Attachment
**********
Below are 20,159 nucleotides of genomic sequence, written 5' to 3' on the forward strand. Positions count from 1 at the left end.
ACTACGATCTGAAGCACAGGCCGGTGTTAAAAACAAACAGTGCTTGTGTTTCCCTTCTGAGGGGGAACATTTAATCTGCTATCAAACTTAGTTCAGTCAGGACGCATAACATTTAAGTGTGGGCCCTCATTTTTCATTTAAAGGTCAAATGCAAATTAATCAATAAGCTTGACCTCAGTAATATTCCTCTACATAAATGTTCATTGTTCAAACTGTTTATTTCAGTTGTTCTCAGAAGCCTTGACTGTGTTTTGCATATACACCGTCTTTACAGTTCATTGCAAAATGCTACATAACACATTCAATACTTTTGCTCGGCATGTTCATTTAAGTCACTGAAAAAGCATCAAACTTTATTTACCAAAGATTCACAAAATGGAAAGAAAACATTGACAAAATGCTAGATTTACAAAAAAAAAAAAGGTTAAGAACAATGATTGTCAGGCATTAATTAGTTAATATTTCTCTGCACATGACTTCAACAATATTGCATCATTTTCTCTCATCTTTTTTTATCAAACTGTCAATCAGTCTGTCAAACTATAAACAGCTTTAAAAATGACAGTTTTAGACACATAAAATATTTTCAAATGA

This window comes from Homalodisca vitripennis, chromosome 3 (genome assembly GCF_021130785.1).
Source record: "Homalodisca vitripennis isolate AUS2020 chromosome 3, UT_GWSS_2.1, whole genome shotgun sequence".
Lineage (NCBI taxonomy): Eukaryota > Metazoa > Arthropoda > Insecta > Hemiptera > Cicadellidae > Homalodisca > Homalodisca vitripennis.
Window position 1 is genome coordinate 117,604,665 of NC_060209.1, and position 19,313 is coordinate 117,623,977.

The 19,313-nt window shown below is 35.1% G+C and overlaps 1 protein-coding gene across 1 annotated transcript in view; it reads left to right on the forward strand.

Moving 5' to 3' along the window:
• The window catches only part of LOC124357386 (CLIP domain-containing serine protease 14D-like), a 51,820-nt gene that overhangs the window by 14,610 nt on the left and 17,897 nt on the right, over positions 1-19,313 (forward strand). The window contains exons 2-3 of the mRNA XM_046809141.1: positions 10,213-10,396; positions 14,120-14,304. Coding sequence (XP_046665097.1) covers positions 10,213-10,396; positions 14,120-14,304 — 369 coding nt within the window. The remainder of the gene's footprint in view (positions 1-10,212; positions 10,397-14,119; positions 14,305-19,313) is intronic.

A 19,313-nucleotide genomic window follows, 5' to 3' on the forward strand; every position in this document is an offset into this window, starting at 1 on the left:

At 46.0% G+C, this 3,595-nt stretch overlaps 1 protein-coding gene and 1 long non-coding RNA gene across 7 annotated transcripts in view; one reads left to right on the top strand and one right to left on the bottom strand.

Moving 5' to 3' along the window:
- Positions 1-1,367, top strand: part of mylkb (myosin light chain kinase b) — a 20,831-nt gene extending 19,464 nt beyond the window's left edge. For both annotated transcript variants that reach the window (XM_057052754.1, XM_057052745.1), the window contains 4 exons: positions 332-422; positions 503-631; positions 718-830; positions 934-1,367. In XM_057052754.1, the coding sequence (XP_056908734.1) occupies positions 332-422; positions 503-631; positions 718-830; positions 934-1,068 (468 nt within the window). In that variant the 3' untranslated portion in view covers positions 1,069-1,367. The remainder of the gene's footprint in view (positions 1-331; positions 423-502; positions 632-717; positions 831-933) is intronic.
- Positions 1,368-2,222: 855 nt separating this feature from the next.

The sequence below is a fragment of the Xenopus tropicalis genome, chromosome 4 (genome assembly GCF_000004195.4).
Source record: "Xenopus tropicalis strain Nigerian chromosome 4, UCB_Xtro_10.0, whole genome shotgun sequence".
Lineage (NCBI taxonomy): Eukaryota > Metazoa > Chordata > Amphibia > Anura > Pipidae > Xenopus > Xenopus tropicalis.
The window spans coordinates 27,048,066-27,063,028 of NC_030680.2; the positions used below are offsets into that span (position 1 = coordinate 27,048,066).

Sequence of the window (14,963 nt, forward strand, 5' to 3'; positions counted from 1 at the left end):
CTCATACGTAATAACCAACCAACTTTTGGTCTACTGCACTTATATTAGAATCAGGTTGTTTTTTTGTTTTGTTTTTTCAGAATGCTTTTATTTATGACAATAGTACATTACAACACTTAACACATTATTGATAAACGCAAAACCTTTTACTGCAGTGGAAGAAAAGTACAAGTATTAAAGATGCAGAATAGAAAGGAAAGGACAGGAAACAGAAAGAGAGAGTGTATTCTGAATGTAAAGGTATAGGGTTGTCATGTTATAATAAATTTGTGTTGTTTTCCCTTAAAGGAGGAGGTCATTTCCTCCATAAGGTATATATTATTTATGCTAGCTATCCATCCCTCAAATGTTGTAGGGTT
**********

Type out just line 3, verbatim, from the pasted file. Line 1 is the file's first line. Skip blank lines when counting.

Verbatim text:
This window comes from Homalodisca vitripennis, chromosome 3 (genome assembly GCF_021130785.1).